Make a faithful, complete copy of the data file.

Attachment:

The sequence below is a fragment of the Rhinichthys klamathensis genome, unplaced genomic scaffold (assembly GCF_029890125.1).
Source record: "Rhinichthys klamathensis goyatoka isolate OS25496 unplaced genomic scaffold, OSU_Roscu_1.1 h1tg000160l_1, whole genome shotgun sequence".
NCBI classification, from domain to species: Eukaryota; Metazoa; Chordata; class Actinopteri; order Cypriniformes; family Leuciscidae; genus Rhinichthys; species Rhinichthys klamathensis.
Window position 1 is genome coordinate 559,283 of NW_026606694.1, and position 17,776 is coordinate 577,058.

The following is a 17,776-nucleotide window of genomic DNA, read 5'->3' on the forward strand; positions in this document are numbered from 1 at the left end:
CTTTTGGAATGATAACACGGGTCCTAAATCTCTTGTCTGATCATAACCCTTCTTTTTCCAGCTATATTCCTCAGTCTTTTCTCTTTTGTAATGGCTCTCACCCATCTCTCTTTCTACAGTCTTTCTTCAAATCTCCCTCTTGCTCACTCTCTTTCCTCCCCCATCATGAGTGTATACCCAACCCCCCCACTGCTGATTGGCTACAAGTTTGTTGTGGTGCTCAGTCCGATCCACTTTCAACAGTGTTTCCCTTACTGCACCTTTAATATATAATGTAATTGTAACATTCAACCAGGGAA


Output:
The sequence below is a fragment of the Rhinichthys klamathensis genome, unplaced genomic scaffold (assembly GCF_029890125.1).
Source record: "Rhinichthys klamathensis goyatoka isolate OS25496 unplaced genomic scaffold, OSU_Roscu_1.1 h1tg000160l_1, whole genome shotgun sequence".
NCBI classification, from domain to species: Eukaryota; Metazoa; Chordata; class Actinopteri; order Cypriniformes; family Leuciscidae; genus Rhinichthys; species Rhinichthys klamathensis.
Window position 1 is genome coordinate 559,283 of NW_026606694.1, and position 17,776 is coordinate 577,058.

The following is a 17,776-nucleotide window of genomic DNA, read 5'->3' on the forward strand; positions in this document are numbered from 1 at the left end:
CTTTTGGAATGATAACACGGGTCCTAAATCTCTTGTCTGATCATAACCCTTCTTTTTCCAGCTATATTCCTCAGTCTTTTCTCTTTTGTAATGGCTCTCACCCATCTCTCTTTCTACAGTCTTTCTTCAAATCTCCCTCTTGCTCACTCTCTTTCCTCCCCCATCATGAGTGTATACCCAACCCCCCCACTGCTGATTGGCTACAAGTTTGTTGTGGTGCTCAGTCCGATCCACTTTCAACAGTGTTTCCCTTACTGCACCTTTAATATATAATGTAATTGTAACATTCAACCAGGGAA